Special Report: One on One with Mary Winkler - WMC Action News 5 - Memphis, Tennessee

Special Report: One on One with Mary Winkler

By Janice Broach - bio | email

SMITHVILLE, TN (WMC-TV) - A Tennessee woman convicted of killing her preacher husband with a shotgun blast to the back is now living a quiet life in rural Tennessee.

Mary Winkler has come a long way from being the frail and timid preacher's wife who took the stand in her own defense during her murder trial. She's been out of jail for a couple of years, and successfully won back custody of her three daughters from her dead husband's parents.

Her life seems to be normal, except for one thing.

"I have read everything I can get my hands on, experienced it, and it's still just the strangest disease. I don't fully understand it," she said in a recent interview.

Winkler sat down with Action News 5 in the backyard of her Smithville, Tennessee home to discuss life after the death of her husband, her jail-time, and the court battle with her in-laws.

"Where we rent, the man who bought this property, he bought it for the eight acres - for the field.  And so there are certain places where the fence is down and the girls will get out in there and will run, and they enjoy that," she said.

Winkler's girls, Patricia, Ally and Brianna, are growing up.  Until recently, the public has only seen photographs of them.  Mary said she has tried to make life as normal as possible for her family, but recently she started having trouble with her hands and feet.

"It was such a scary time," she said. "At one point we thought I had a stroke just because the disabilities were on the right side of my body."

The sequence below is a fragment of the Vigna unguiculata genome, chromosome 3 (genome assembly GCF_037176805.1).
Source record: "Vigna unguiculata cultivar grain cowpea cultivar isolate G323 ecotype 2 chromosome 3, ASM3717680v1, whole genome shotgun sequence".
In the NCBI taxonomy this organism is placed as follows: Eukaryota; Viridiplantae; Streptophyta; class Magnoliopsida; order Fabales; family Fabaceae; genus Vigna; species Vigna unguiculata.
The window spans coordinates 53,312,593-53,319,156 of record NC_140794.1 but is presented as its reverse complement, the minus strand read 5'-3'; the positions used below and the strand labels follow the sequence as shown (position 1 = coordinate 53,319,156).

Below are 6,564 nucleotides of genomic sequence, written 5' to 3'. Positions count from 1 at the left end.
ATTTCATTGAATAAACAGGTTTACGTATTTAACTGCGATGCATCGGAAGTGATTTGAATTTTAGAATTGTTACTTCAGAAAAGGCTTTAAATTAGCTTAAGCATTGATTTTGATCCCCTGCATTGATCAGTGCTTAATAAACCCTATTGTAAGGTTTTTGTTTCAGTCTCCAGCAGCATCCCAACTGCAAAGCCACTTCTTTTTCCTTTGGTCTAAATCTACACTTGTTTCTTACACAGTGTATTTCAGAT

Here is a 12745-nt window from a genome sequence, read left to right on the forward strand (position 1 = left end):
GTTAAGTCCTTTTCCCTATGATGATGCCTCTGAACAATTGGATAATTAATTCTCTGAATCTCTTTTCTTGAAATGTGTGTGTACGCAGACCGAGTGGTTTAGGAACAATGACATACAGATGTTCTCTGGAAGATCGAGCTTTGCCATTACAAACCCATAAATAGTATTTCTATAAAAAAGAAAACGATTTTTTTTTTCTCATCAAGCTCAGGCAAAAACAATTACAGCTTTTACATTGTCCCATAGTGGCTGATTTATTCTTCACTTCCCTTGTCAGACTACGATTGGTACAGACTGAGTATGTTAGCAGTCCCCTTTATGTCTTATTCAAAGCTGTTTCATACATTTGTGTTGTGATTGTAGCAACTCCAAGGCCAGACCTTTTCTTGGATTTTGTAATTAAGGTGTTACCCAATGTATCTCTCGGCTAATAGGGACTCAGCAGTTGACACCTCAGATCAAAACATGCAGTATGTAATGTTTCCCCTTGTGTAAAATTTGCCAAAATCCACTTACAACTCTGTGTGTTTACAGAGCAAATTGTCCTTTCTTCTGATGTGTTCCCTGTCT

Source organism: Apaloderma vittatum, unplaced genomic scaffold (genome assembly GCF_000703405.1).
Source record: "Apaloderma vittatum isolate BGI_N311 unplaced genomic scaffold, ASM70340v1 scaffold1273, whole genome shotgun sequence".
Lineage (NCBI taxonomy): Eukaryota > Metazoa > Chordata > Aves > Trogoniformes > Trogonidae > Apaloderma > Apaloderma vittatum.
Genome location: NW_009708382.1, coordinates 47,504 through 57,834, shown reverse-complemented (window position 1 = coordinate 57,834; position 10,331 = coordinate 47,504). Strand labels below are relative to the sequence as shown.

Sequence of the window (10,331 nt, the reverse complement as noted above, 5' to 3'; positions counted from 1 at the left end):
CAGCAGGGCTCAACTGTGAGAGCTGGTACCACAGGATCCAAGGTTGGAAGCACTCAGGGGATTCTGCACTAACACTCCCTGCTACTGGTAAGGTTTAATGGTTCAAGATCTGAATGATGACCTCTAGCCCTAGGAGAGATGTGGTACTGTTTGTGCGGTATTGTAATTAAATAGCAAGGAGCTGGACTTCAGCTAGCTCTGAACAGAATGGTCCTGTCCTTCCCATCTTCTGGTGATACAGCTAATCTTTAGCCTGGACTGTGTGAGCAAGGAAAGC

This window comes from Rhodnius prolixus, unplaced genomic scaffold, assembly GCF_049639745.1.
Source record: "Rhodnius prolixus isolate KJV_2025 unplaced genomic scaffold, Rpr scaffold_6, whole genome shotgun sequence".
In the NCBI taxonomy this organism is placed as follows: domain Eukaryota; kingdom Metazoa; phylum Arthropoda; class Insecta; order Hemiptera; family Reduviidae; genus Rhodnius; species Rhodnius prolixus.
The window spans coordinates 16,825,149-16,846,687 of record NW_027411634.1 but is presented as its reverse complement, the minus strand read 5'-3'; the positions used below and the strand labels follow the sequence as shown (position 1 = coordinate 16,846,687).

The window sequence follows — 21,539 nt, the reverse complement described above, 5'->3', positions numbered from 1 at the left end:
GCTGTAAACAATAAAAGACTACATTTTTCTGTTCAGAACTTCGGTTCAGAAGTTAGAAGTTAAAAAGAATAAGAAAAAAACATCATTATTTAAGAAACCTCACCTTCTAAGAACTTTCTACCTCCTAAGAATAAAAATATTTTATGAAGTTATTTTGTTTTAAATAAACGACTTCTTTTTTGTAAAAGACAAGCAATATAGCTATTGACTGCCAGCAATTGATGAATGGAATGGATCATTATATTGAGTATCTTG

Winkler soon learned it was something much different.

"Upon further testing, 'cause that's not something you go to the emergency room to find out you have MS, but when you have such an exasperation it came to that point." she said.

Doctors diagnosed Winkler with Multiple Sclerosis, a potentially debilitating autoimmune disease that affects the brain and spinal cord. There is no known cure, and Winkler says her diagnosis has changed everything.

"I had just been accepted into nursing school last fall," she said. "And then with the MS - I talked to my physical therapist and my occupational therapist, and the problem, she said nursing would not be an occupation to go into because I'm on my feet so much."

Forced to take time to care for herself, Winkler turned to the in-laws she'd been battling in court to care for her daughters.

"When I had the exasperation with my MS it was a real hard time," she said. "The Winklers were wonderful because the girls had gone for a weekend visit and that turned into three months, and so the Winklers were just right there for the girls and took great care of them."

Now, Mary is trying to get used to giving herself shots and opening pill bottles.

"It's a safety thing, where you have to actually push two things to make it (open)," she said. "Honey, I can't hardly do it with two good hands."

Winkler says her symptoms are improving.

"My right hand and my right foot were just completely disabled. I could not use," she said. "Sometimes with MS whatever you experience may be permanent - you just don't know - so I was very fortunate that I have been able to come back to full capacity."

Winkler said she is fortunate and thankful for the friends and family who have rallied around her.

"We are just doing really good," she said. "We appreciate all the prayers and the care that's been provided in every aspect of this situation. For the girls - and the loss of their father - my sickness, we're just so appreciative and amazed by all the love shown to all of us."

And as for that shotgun blast that changed everything a few years ago, Winkler hopes her actions will not affect how people treat her girls.

"Whatever reason people have any problem with me, that's fine. Everybody's entitled to their opinion," she said. "But these girls are treated for who they are - not because of what their mother's done - but because they themselves are unique. They're three very fine young ladies."

Currently, Winkler does not have a job.  Because her eyes have been affected by M. S., she cannot sit in front of a computer screen for long periods of time.  A desk job, she said, is going to be a problem. In the meantime, Winkler said more than once she is thankful for her in laws, and how they have taken care of her girls.

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